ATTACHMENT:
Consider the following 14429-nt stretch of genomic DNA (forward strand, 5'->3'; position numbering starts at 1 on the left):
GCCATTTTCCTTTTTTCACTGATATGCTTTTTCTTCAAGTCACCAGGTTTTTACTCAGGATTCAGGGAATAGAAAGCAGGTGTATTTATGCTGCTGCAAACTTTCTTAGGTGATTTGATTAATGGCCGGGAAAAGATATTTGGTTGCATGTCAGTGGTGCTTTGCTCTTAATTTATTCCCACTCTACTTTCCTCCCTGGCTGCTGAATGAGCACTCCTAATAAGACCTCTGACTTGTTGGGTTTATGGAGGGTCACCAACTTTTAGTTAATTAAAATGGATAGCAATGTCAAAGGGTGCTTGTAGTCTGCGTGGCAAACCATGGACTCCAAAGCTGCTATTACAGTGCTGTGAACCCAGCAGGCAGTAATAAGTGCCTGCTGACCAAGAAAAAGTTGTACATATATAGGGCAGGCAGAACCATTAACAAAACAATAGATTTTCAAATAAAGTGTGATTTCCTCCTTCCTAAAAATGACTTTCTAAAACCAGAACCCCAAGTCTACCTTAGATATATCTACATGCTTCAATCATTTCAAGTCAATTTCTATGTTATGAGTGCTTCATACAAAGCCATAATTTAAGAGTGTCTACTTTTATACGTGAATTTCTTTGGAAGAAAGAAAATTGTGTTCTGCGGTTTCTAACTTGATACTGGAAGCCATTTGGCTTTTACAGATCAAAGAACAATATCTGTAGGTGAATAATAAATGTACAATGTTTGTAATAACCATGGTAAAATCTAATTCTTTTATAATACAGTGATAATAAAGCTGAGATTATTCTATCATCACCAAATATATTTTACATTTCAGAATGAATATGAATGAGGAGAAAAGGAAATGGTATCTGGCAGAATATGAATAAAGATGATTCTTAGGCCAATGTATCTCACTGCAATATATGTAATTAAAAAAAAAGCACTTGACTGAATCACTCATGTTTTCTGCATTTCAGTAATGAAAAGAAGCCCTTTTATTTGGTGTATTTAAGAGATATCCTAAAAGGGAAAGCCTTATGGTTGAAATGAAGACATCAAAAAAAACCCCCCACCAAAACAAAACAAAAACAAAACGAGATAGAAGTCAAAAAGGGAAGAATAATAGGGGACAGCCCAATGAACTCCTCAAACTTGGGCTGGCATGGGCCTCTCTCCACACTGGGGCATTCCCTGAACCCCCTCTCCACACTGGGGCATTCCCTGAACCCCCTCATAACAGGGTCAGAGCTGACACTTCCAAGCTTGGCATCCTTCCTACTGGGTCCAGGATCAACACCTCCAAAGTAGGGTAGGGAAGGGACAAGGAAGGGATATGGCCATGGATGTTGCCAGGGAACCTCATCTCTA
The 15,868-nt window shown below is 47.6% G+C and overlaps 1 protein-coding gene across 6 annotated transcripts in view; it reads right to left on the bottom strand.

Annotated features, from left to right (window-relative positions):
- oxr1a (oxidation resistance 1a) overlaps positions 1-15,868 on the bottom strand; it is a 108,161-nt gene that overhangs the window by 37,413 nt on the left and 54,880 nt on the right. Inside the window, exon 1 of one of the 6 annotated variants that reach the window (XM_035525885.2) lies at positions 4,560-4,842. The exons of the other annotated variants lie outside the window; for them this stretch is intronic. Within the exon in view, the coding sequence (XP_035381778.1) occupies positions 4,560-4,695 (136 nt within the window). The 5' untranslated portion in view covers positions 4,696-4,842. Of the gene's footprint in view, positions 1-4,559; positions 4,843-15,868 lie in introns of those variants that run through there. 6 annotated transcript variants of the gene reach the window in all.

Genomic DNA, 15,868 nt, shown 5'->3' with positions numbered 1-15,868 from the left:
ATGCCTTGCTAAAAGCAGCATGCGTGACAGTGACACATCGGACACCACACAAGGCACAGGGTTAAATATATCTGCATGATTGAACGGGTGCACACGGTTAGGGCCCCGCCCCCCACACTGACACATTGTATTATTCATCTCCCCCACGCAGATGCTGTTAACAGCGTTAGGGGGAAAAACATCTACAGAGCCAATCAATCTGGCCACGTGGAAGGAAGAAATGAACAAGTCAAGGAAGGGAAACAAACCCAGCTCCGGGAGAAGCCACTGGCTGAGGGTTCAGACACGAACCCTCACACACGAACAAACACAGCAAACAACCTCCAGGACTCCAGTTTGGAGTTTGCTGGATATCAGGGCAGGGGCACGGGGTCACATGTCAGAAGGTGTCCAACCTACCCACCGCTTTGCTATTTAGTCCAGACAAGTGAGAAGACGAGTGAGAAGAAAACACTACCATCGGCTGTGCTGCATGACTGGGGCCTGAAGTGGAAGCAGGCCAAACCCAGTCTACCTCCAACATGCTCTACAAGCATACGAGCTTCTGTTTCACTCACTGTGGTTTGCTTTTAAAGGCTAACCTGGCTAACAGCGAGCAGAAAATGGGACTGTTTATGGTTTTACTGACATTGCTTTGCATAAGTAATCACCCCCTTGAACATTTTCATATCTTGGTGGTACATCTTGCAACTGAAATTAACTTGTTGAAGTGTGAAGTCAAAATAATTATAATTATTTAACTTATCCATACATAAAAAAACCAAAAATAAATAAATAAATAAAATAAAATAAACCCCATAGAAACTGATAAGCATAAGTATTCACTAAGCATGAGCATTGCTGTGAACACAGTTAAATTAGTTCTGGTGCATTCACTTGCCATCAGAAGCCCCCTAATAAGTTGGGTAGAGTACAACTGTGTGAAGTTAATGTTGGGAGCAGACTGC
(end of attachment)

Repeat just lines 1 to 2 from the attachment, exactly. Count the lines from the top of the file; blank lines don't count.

Consider the following 14429-nt stretch of genomic DNA (forward strand, 5'->3'; position numbering starts at 1 on the left):
GCCATTTTCCTTTTTTCACTGATATGCTTTTTCTTCAAGTCACCAGGTTTTTACTCAGGATTCAGGGAATAGAAAGCAGGTGTATTTATGCTGCTGCAAACTTTCTTAGGTGATTTGATTAATGGCCGGGAAAAGATATTTGGTTGCATGTCAGTGGTGCTTTGCTCTTAATTTATTCCCACTCTACTTTCCTCCCTGGCTGCTGAATGAGCACTCCTAATAAGACCTCTGACTTGTTGGGTTTATGGAGGGTCACCAACTTTTAGTTAATTAAAATGGATAGCAATGTCAAAGGGTGCTTGTAGTCTGCGTGGCAAACCATGGACTCCAAAGCTGCTATTACAGTGCTGTGAACCCAGCAGGCAGTAATAAGTGCCTGCTGACCAAGAAAAAGTTGTACATATATAGGGCAGGCAGAACCATTAACAAAACAATAGATTTTCAAATAAAGTGTGATTTCCTCCTTCCTAAAAATGACTTTCTAAAACCAGAACCCCAAGTCTACCTTAGATATATCTACATGCTTCAATCATTTCAAGTCAATTTCTATGTTATGAGTGCTTCATACAAAGCCATAATTTAAGAGTGTCTACTTTTATACGTGAATTTCTTTGGAAGAAAGAAAATTGTGTTCTGCGGTTTCTAACTTGATACTGGAAGCCATTTGGCTTTTACAGATCAAAGAACAATATCTGTAGGTGAATAATAAATGTACAATGTTTGTAATAACCATGGTAAAATCTAATTCTTTTATAATACAGTGATAATAAAGCTGAGATTATTCTATCATCACCAAATATATTTTACATTTCAGAATGAATATGAATGAGGAGAAAAGGAAATGGTATCTGGCAGAATATGAATAAAGATGATTCTTAGGCCAATGTATCTCACTGCAATATATGTAATTAAAAAAAAAGCACTTGACTGAATCACTCATGTTTTCTGCATTTCAGTAATGAAAAGAAGCCCTTTTATTTGGTGTATTTAAGAGATATCCTAAAAGGGAAAGCCTTATGGTTGAAATGAAGACATCAAAAAAAACCCCCCACCAAAACAAAACAAAAACAAAACGAGATAGAAGTCAAAAAGGGAAGAATAATAGGGGACAGCCCAATGAACTCCTCAAACTTGGGCTGGCATGGGCCTCTCTCCACACTGGGGCATTCCCTGAACCCCCTCTCCACACTGGGGCATTCCCTGAACCCCCTCATAACAGGGTCAGAGCTGACACTTCCAAGCTTGGCATCCTTCCTACTGGGTCCAGGATCAACACCTCCAAAGTAGGGTAGGGAAGGGACAAGGAAGGGATATGGCCATGGATGTTGCCAGGGAACCTCATCTCTA